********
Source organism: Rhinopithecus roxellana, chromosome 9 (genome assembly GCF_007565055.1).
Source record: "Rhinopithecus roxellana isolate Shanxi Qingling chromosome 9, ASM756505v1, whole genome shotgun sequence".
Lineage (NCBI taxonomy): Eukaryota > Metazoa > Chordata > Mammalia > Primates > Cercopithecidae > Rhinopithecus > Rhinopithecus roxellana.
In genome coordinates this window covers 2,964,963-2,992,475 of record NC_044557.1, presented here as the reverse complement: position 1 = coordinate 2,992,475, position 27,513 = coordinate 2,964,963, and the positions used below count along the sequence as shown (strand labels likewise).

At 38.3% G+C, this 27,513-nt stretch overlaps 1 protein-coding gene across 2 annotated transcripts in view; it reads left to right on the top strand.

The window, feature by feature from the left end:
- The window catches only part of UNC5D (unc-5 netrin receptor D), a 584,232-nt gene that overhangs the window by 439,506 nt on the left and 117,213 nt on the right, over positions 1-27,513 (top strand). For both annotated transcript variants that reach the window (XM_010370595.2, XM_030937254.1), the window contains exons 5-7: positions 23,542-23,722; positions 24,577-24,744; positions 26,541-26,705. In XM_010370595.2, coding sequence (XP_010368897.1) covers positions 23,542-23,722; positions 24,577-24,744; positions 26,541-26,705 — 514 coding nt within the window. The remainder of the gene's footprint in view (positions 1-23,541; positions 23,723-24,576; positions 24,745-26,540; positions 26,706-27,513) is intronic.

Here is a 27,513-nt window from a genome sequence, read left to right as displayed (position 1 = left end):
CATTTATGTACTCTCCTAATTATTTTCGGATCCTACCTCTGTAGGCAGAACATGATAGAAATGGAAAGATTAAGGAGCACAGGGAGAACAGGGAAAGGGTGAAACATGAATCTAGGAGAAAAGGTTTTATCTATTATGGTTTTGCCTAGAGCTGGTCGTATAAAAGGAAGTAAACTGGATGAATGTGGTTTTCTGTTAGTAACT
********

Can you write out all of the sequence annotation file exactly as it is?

Source organism: Rhinopithecus roxellana, chromosome 9 (genome assembly GCF_007565055.1).
Source record: "Rhinopithecus roxellana isolate Shanxi Qingling chromosome 9, ASM756505v1, whole genome shotgun sequence".
Lineage (NCBI taxonomy): Eukaryota > Metazoa > Chordata > Mammalia > Primates > Cercopithecidae > Rhinopithecus > Rhinopithecus roxellana.
In genome coordinates this window covers 2,964,963-2,992,475 of record NC_044557.1, presented here as the reverse complement: position 1 = coordinate 2,992,475, position 27,513 = coordinate 2,964,963, and the positions used below count along the sequence as shown (strand labels likewise).

At 38.3% G+C, this 27,513-nt stretch overlaps 1 protein-coding gene across 2 annotated transcripts in view; it reads left to right on the top strand.

The window, feature by feature from the left end:
- The window catches only part of UNC5D (unc-5 netrin receptor D), a 584,232-nt gene that overhangs the window by 439,506 nt on the left and 117,213 nt on the right, over positions 1-27,513 (top strand). For both annotated transcript variants that reach the window (XM_010370595.2, XM_030937254.1), the window contains exons 5-7: positions 23,542-23,722; positions 24,577-24,744; positions 26,541-26,705. In XM_010370595.2, coding sequence (XP_010368897.1) covers positions 23,542-23,722; positions 24,577-24,744; positions 26,541-26,705 — 514 coding nt within the window. The remainder of the gene's footprint in view (positions 1-23,541; positions 23,723-24,576; positions 24,745-26,540; positions 26,706-27,513) is intronic.

Here is a 27,513-nt window from a genome sequence, read left to right as displayed (position 1 = left end):
CATTTATGTACTCTCCTAATTATTTTCGGATCCTACCTCTGTAGGCAGAACATGATAGAAATGGAAAGATTAAGGAGCACAGGGAGAACAGGGAAAGGGTGAAACATGAATCTAGGAGAAAAGGTTTTATCTATTATGGTTTTGCCTAGAGCTGGTCGTATAAAAGGAAGTAAACTGGATGAATGTGGTTTTCTGTTAGTAACT